The video, featuring Macon Phillips, White House New Media Director, highlights how government is using new media as a resource for citizens.
From the post:
So, look for opportunities to jump in and connect with your government — at our websites and blogs, through videos and photos, in social networks, through widgets, podcasts, and more. Abraham Lincoln knew what he was talking about. This is government of the people, by the people, for the people.
View, comment, rate, participate, and share. The government is paying attention, even as we continue to learn ourselves. The more people engage, the more meaningful all of this becomes, and the more progress we can make.
This collection of essays, interviews, and case studies provides a multi-faceted and nonpartisan account of government as it becomes more transparent, collaborative, and participatory. Each chapter expresses the views of its prominent author, and the book as a whole offers a persuasive argument for transparency and interactivity in government at all levels. As a handbook for advocates of openness and e-government, Open Government provides a valuable mosaic of opinions from leading politicians, journalists, programmers, professors, and visionaries, making it a must-read, particularly in light of current events and technologies.
The beautiful vision: seamless access to government information that is remixable, meaningful citizen interaction with government officials, and improved government effectiveness through realtime data analysis and visualization
Transparency in the U.S. and abroad: solutions to bureaucratic indifference as well as government procurement biased towards proprietary, closed-source vendors
Open, semantic government using Web 2.0 technologies: mashing up government data, knowledge management via wiki, and the open source approach to government
Government 2.0 agenda for public participation: reforming government procurement, mandating the use of open standards, and bringing citizens into the government process
Federal Communications Commission Chairman Julius Genachowski discusses universal broadband, spectrum policy, net neutrality, indecency and media ownership rules on CSPAN’s ‘The Communicators.’
It’s such an important time with respect to communications. Our communications infrastructure is increasingly essential to the daily lives of every American. It’s how we communicate with each other. It’s how we work in our businesses. It’s how we participate in our government. It’s how we create jobs and contribute to economic growth. I see our communications infrastructure as our platform for innovation and opportunity for the 21st century, and that’s what really drives what we’re trying to accomplish at the FCC of course, because the FCC is the federal agency that has to deal with this landscape. At the highest level our goals are, one, to promote investment throughout the communications eco-system, two, to promote innovation and thereby promote global competitiveness of the United States, three, to promote competition because that’s how we’ll get the most innovation and investment, and four, to protect and empower consumers.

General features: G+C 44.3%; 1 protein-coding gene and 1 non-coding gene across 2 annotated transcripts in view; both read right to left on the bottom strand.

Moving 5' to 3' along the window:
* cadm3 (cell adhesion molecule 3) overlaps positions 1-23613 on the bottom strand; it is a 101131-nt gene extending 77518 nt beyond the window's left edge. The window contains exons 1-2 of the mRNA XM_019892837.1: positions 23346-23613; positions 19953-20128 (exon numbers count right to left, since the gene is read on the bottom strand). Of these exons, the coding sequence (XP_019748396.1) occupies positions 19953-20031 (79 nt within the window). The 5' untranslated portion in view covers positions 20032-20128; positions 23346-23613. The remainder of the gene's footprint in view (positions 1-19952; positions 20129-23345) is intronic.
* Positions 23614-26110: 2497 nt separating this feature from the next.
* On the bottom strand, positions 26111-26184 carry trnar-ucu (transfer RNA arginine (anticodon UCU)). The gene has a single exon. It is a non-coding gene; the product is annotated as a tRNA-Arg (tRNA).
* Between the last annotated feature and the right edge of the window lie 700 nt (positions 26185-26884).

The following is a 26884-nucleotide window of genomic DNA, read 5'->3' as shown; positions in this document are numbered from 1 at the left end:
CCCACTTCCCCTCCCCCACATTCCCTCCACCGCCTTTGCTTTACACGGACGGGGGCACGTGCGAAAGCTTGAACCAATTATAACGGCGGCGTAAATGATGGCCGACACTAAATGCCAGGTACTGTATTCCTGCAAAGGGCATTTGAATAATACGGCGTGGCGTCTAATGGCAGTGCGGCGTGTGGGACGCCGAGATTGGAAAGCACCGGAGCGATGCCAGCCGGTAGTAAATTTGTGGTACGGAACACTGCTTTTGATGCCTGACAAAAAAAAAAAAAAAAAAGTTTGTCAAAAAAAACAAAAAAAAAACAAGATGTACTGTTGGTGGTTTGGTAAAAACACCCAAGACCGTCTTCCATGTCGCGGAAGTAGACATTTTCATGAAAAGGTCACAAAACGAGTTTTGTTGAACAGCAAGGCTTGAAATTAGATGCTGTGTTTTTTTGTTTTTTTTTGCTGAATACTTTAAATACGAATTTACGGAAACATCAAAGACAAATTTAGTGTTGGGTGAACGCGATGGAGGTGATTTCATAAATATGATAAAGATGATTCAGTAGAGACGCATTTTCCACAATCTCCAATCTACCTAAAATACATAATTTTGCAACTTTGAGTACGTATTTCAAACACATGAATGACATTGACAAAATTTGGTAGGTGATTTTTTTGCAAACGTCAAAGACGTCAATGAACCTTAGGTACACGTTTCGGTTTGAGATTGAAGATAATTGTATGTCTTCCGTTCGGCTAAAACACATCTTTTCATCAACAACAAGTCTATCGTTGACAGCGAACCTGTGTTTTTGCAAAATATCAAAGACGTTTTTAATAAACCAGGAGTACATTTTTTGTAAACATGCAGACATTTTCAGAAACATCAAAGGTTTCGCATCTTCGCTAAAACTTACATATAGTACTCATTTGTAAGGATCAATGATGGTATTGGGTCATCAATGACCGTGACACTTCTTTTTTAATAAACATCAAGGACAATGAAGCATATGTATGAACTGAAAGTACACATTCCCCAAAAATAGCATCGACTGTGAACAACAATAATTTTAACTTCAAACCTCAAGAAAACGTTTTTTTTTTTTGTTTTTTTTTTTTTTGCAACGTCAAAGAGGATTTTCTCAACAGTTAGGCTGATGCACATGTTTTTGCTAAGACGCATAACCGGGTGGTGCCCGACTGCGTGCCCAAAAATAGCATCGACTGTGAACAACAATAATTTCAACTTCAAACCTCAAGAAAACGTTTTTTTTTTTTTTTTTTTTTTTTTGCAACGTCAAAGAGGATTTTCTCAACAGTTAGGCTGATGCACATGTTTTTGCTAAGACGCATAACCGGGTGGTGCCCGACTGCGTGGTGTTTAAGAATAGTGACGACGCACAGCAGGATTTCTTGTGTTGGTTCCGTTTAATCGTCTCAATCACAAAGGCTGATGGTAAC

â€œIn many ways, eGovernment has come of age. The use of IT and digital media is today part of everything government does, so the â€˜eâ€™ is becoming obsolete. â€˜eGovernment is just Government,â€™ as the saying goes, but it is important to realise that the â€˜eâ€™ has changed government forever, and will keep doing so, and hence we now talk about Government 2.0, â€ said John Gotze.
The bookâ€™s contributors touch on a number of different subjects, all related to making government work better. Some deal with getting government data out into the open, breaking down data silos. Others focus on how to interact with the public through interactive websites. Still others discuss how to facilitate organizational change that will open up government.
In the spirit of Thanksgiving, I wanted to take the time to thank every public servant doing his or her part to help refine and rejuvenate our American democracy.
I know this post may come off as corny, but I sincerely appreciate the work you do and the level of engagement you’ve given me, GovFresh and my non-govie peers.
Despite not getting paid a fair market value, or even the respect you deserve, you are in the trenches working against huge culture issues and a public hungry for change.
The push for open data, open source and a more open government isn’t just about social media and Web 2.0 jargon, but a stronger America. Your passion for openness and more citizen collaboration is setting a solid foundation.